Performance Analysis at Grassroots level - Revisited

Wed, Nov 29 2017

UCD winning the U19 final in 2016 Credit: Tom Beary (ETPhotos)

Ireland falling at the final hurdle of World Cup qualifying was understandably a traumatic experience for fans, management and players alike, but the dust is beginning to settle and with that we look forward and an inevitable consequence is where will we get the next batch of stars to aspire to future success?


At grassroots level, the motto is ‘carry on regardless’! Regardless of whether the international squad is doing well or otherwise - International careers have a finite span and we constantly need to produce the next generation.


Hard to image that it was four years ago when I first explored the area of using Video Performance Analysis in Irish soccer.


‘Start off as you hope to continue’ is an often used and sometimes abused adage. Until very recently performance analysis, using video, in soccer was only used at the professional level and in the professional academies.


In Ireland the first exposure young players would get to this methodology would have been at youth level and even then it would have been patchy. However the FAI have taken a huge leap forwards recently when they signed a partnership agreement with Avenir Sports for the provision of a suite of software products to establish  Performance Analysis as an integral part of the emerging talents centres throughout the country.


Like all good intentions, the implementation of the ‘bright new dawn’ took time to get embedded. However, serious strides have been made in the game at development level over the past few years and with each movement forward there is a groundswell and a knock on effect. The Under 19 League of Ireland has now become part of the furniture since its inception in 2011, following on from U21 & U20 versions.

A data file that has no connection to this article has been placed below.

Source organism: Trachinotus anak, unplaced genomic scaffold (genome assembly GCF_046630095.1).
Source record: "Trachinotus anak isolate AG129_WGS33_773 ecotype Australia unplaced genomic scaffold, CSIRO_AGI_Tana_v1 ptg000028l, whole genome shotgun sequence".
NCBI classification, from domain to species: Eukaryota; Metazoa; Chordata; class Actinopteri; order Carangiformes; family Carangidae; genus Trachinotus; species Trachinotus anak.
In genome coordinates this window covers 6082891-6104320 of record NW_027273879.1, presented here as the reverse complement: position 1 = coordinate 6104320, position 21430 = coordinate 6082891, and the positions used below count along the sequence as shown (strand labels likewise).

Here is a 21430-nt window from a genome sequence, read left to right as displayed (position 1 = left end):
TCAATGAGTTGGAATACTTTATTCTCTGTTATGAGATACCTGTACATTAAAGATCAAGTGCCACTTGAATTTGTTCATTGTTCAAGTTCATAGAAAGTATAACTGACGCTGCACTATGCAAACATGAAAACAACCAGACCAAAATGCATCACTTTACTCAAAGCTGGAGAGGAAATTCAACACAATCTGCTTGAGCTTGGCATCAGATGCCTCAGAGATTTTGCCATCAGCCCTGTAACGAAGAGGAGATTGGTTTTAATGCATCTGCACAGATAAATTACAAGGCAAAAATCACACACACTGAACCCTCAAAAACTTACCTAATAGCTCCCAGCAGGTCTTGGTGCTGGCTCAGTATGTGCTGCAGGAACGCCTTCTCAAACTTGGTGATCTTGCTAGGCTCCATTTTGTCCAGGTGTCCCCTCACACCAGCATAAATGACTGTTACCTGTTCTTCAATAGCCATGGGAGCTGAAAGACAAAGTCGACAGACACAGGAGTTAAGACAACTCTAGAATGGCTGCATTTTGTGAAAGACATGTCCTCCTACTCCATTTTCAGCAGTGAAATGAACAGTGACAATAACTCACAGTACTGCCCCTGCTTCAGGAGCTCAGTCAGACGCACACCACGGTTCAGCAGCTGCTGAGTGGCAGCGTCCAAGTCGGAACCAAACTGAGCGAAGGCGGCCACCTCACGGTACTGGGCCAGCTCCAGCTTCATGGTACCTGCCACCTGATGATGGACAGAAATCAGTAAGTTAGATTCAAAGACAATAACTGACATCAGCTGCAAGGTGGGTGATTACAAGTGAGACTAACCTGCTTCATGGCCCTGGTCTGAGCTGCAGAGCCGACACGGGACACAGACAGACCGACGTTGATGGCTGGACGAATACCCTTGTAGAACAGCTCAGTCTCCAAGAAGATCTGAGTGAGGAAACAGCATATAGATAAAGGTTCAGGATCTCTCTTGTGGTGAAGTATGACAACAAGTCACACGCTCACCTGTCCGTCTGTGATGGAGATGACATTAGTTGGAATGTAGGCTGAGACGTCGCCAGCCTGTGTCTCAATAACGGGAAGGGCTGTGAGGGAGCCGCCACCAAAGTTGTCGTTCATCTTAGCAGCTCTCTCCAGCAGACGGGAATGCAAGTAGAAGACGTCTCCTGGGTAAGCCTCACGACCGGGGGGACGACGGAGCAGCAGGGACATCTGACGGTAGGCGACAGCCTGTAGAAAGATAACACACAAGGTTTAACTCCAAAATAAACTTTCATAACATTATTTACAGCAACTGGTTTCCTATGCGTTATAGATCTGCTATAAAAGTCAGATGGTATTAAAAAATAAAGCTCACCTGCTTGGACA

More recently the U17 & U15’s age groups have been added to the mix and while many may think that a majority of LOI clubs are neither ready nor willing to embrace the whole process, it has nevertheless arrived and the players are playing!


Ruud Dokter is the architect of the FAI’s plans for the development of the game. Recently in the Irish Examiner he told John Fallon:


“It is important League of Ireland clubs have academies so they can see players at a young age. 


“I know in the past it has all been about the first-team but more must be done. Getting the U15 league up and running with the U17 and U19 leagues is a vital step in developing talent.”


“I feel the future is bright for Irish football,” said Dokter. “We have talented players coming through from the U19 team which were very unlucky not to reach the European finals this summer,”


What essentially Dokter is doing is constructing a conveyor belt, if you like, with multiple feeder systems.


How do you best support that ‘feeder system’? Developing the basic skills at ‘Nipper’ level is paramount to having players arrive at the League of Ireland with equipped to cope. To do this, a culture of enlightened coaching is required right across the country and to grow that cohort a coherent and professional Coach Education system is vital.


In fairness to the FAI there has always been an aspiration to provide coaching courses and also and to the network of regional development officers, but under Ruud Dokter this seems to have advance to a new level. If you want to give the y9ung players the best opportunity to make it to the professional level you need a dedicated selfless group of coaches.


Currently on all UEFA Pro, ‘A’, ‘B’ licence courses, Performance Analysis is a key element of the curriculum. The FAI are using the Hudl platform now extensively with access given to all coaches as exercise in performance analysis are required to achieve the respective awards.


Using all the tools available to the coaching effort means that the player development programmes are aspiring to be the best they can be, thus enabling the young players to be likewise.


One clear illustration that Performance Analysis has become ‘a thing’ is the story of Abbeyfeale Community School, County Limerick. They are now in their second year of including a module in their Transition Year programme which teaches the students all the basic aspects of the performance discipline.


Tommy Conneely, Avenir talks to the class


Dan Burke, Avenir Sports explains: “We facilitate the course – it runs over six days and during that time the students learn about equipment usage, including cameras and extended tripods and the software. They become familiar with the Sportscode and Hudl platforms and are presented with certificates of accreditation at the end.”


Dan Burke, Avenir explains camera set up to the TY students at Abbeyfeale


“There are 22 students involved this year and they will get to record game footage, code games live and analyse and disseminate the footage – like professionals analysts. They love it and are very eager to learn.”


Performance analysis and the use of video at elite level is an indispensible tool in the coaching kitbag and is fast becoming ‘part of the furniture’ i young player development.